With a NEMA 6 enclosure, design engineers have little to worry about. In addition to providing protection for accidental contact with electrical equipment, NEMA 6 enclosures offer protection against wet environments, falling dirt, external formation of ice and ingress of water when temporarily submerged.
You’ll often encounter NEMA 6 enclosures in applications where a designer requires an extremely durable surface mount electrical box. NEMA 6 enclosures are especially common in power plant and alternative energy applications. They come in a range of materials and sizes, from small, impact-resistant polycarbonate enclosures to larger steel structures.
NEMA 6P enclosures offer the same level of protection as NEMA 6 enclosures, but allow for prolonged submersion in water (hence, the “P” in 6P). It also adds another layer of protection against corrosion.
NEMA 6P enclosures are among the most durable electrical enclosure types on the market today. With their ability to withstand extreme environments, Type 6P waterproof enclosures are often used to house electrical instruments and devices in underground mines and remote caves.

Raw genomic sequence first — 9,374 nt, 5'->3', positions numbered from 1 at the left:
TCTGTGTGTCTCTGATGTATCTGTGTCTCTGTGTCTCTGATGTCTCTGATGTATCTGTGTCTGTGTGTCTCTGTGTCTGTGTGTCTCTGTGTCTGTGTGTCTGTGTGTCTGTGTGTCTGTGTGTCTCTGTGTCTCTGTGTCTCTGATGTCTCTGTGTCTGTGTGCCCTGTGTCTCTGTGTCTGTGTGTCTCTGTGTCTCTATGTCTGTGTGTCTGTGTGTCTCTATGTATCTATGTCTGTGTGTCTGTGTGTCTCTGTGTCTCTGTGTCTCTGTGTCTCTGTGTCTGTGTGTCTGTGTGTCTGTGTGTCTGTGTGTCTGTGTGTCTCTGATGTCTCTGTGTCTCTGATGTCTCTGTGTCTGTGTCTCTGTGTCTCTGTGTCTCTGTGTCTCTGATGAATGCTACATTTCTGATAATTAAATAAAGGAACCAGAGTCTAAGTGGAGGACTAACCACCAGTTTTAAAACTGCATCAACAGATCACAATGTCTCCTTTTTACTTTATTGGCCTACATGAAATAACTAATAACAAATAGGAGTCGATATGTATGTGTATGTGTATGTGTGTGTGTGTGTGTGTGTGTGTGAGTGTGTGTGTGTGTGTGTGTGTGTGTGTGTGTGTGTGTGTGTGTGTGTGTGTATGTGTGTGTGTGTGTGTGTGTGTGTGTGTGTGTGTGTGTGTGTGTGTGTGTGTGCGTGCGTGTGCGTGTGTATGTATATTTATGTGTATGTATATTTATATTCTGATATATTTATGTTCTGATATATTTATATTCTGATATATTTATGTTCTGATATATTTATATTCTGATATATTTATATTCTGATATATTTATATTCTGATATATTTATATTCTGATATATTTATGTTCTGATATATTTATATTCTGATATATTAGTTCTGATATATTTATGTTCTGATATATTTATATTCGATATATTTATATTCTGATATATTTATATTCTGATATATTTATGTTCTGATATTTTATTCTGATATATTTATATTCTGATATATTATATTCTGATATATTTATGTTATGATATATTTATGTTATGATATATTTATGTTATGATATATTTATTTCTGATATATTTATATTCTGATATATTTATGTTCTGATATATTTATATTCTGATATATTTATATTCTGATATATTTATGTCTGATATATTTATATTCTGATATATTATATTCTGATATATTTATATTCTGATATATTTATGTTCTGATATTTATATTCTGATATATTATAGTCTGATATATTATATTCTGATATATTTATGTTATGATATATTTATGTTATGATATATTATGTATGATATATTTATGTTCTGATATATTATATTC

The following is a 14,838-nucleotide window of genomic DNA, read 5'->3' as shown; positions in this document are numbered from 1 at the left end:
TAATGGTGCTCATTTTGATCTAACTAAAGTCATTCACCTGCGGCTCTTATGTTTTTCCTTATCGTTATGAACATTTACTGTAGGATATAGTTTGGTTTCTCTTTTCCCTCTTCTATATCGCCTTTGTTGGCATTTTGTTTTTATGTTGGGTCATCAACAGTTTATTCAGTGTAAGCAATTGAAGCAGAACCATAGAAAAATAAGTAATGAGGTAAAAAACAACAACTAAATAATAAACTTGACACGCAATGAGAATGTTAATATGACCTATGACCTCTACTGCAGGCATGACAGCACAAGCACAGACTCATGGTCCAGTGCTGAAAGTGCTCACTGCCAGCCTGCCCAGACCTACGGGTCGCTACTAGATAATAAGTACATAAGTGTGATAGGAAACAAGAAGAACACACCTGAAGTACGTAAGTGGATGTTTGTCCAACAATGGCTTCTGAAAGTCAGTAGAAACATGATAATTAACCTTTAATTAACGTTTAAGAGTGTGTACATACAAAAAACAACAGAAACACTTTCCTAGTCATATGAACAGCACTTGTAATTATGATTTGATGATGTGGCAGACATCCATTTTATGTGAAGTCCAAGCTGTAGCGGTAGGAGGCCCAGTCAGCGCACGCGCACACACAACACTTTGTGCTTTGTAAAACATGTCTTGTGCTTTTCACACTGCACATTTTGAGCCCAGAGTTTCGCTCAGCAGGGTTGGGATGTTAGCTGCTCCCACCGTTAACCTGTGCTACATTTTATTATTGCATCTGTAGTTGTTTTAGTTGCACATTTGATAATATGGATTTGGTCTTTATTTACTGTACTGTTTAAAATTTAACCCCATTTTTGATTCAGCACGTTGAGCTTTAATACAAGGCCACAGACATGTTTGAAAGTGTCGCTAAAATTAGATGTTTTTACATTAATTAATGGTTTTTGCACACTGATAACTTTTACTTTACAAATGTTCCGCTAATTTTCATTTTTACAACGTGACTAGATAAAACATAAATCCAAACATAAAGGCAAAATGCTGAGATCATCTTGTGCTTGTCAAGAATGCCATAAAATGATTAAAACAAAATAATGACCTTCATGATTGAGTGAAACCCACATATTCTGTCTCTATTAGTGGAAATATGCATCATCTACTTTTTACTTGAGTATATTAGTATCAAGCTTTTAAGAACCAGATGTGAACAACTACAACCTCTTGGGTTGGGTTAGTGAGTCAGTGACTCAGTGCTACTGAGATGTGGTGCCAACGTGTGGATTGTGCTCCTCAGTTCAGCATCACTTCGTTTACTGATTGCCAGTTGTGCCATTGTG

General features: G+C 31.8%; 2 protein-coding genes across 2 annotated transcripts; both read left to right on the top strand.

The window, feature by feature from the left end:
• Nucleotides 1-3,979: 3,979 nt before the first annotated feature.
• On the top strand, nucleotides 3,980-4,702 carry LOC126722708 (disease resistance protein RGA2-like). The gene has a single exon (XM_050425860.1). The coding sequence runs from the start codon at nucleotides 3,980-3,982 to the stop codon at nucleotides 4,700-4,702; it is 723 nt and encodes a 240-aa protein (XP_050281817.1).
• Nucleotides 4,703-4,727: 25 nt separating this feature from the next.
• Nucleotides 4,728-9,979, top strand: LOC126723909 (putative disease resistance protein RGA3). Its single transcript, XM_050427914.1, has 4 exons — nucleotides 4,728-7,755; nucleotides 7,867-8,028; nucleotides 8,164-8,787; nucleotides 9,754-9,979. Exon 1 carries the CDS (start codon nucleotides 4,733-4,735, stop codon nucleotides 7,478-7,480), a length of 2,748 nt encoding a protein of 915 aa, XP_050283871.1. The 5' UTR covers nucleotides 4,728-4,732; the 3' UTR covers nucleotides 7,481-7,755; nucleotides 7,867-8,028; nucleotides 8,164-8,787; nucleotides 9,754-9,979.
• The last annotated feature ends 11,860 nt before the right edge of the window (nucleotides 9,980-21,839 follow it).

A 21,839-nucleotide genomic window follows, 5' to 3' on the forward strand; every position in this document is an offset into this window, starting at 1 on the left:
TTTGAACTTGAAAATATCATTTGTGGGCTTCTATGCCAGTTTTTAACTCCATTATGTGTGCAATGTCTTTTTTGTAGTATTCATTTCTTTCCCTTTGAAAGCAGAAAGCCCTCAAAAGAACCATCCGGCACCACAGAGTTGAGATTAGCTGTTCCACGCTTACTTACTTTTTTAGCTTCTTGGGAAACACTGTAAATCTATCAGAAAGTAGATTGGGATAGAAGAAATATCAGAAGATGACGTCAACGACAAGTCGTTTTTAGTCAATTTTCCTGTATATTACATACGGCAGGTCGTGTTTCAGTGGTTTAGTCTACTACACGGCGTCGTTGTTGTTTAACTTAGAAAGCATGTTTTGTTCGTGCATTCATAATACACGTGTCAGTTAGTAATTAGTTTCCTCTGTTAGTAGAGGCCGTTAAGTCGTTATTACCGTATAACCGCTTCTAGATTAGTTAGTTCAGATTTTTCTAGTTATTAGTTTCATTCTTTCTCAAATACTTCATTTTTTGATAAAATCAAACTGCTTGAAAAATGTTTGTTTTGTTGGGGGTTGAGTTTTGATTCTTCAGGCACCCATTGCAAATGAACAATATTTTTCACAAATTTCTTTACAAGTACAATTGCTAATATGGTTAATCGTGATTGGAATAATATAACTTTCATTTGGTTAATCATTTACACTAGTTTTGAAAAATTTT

They’re also used to protect electrical devices in offshore environments, which can be highly corrosive. Chemical cleaners can also cause corrosion, making NEMA 6P enclosures necessary for the safe protection of electrical equipment.
Aluminum is a commonly used material for NEMA 6P enclosures due to its many attractive qualities. The world's most abundant metal — aluminum — is lightweight, rugged and corrosion-resistant.
However, polycarbonate NEMA 6P enclosures are also popular. Today’s polycarbonate materials are extremely resilient, and with high-quality manufacturing processes, they’re competitive in performance with aluminum enclosures.
Because of their corrosion resistance, aluminum and polycarbonate enclosures are often preferable to stainless steel enclosures, which are easily damaged by corrosion, in marine environments. This is because salt spray is highly corrosive and can pose a serious threat to electrical equipment.
NEMA Type 7 enclosures are built for indoor hazardous locations classified as Class 1, Division 1, Groups A, B, C or D, which are defined in NFPA 70. These hazardous classifications include atmospheres containing inflammable gases in the air which may cause internal explosions.
Explosion-proof enclosures, such as NEMA 7 enclosures, are designed to contain explosions without causing external damage. Explosions are not uncommon in chemical plants and oil and gas facilities.